The conceptual trap in which one is continually being caught by these static notions of “individual” and “society” can only be prized open if, as is done here, these notions are developed further, in conjunction with empirical investigations, in such a way that the two concepts are made to refer to processes. But this is initially blocked by the extraordinarily persuasive self-perception in European societies since roughly the Renaissance, of human beings in terms of their own isolation, the severance of their own “inside” from everything “outside”, In Descartes the perception of the isolation of the individual, who finds himself confronted as a thinking ego within his own head by the entire external world, is somewhat weakened by the idea of God. In contemporary sociology the same basic experience finds theoretical expression in the acting ego, which finds itself confronted with people “outside” as “others”. Apart from Leibnizian monadology, there is in this philosophico-sociological tradition scarcely a single approach to the problem that sets out from the basis of a multiplicity of interdependent human beings. Leibniz, who did just that, only managed to do so by bringing his version of horno clausus, the “windowless monads"” in relation to one another by a metaphysical construction. All the same, monadology represents an early advance in the direction of precisely the kind of model that is urgently in need of further development in sociology today. The decisive step Leibniz took was an act of self-distantiation, which enabled him to entertain the idea that one might experience oneself not as an “ego” confronting all other people and things, but as a being among others. It was characteristic of the prevalent kind of experience in that whole period that the geocentric world-picture of the preceding age was superseded only in the area of inanimate nature by a world-picture demanding from the subject of experience a higher degree of self-detachment, a removal of oneself from the centre In men's reflection on themselves the geocentric world-picture was to a large extent preserved in the egocentric one that replaced it. At // 474 the centre of the human universe, or so it appeared, stood each single human being as an individual completely independent of all others.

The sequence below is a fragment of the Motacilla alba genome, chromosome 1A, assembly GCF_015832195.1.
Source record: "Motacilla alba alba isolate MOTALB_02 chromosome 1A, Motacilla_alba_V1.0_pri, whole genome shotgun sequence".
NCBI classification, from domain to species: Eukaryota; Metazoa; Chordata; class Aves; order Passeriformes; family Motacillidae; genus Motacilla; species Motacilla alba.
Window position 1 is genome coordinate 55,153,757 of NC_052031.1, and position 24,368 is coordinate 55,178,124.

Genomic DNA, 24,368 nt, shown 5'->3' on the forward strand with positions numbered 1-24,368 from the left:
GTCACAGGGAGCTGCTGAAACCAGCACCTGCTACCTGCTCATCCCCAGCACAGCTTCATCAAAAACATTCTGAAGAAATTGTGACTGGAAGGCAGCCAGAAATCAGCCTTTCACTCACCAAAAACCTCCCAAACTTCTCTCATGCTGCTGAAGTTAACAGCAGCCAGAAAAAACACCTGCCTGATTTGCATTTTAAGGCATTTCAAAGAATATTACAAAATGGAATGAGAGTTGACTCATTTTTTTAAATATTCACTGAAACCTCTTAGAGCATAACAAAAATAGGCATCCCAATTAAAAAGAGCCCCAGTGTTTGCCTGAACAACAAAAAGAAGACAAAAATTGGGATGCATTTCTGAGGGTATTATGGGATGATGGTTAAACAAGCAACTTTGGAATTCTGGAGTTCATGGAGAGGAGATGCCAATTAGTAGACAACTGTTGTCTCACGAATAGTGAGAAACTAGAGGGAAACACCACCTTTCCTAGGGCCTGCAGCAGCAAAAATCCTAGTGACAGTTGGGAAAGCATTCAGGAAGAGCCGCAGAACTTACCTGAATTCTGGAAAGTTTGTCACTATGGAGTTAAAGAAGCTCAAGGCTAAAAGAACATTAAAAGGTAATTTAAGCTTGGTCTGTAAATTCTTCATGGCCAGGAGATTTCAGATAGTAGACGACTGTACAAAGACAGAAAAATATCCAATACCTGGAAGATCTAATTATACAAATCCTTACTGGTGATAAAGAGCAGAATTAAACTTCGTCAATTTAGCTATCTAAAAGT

Nothing is more characteristic of the unquestioning way in which even today, in thinking about human beings, the separate individual is taken as the starting-point than the fact that one does not speak of homines scciologcae or oeconornicqe when talking of the image of man in the social sciences, but always of the image of the single human being, the homo sociologicus or oeconomicus. From this conceptual starting-point, society presents itself finally as a collection of individuals completely independent of each other, whose true essence is locked within them and who therefore communicate only externally and from the surface. One must call on the help of a metaphysical solution, as Leibniz did, if starting from windowless, closed, human and extrahuman monads, one is to justify the notion that interdependence and communication between them, or the perception by human beings of interdependence and communication, are possible. Whether we are dealing with human beings in their role as “subject” confronting the “object”, or in their role as “individual” confronting “society”, in both cases the problem is presented as if an adult human being, completely isolated and self-sufficient—that is, in a form reflecting the prevalent self-perception of people in the modern age, crystallized in an objectifying concept—constitutes the frame of reference. What is discussed is his relation to something “outside” himself conceived (like the isolated human being) as a steady state, to “nature” or to “society”. Does this something exist? Or is it only produced by, or at any rate founded primarily on, an act of thinking?
Let us try to make clear what the problem actually is that is being discussed here. We are not concerned with calling into doubt the authenticity of the self-perception that finds expression in the human self-image as homo clausus and its many variations. The question is whether this self-perception, and the human self-image in which it is usually crystallized quite spontaneously and without reflection, can serve as a reliable starting-point for an attempt to gain adequate understanding of human beings-and therefore also of oneself-regardless of whether this attempt is philosophical or sociological. Is it justified-that is the question-to place at the foundation of philosophical theories of perception and knowledge, and of sociological and other theories in the human sciences, as a self-evident assumption incapable of further explanation, the sharp dividing line between what is “inside” the individual and the “external world”, a division which often appears directly given in self-awareness, and furthermore has put down deep roots in European intellectual and linguistic traditions, without. a critical and systematic examination of its validity?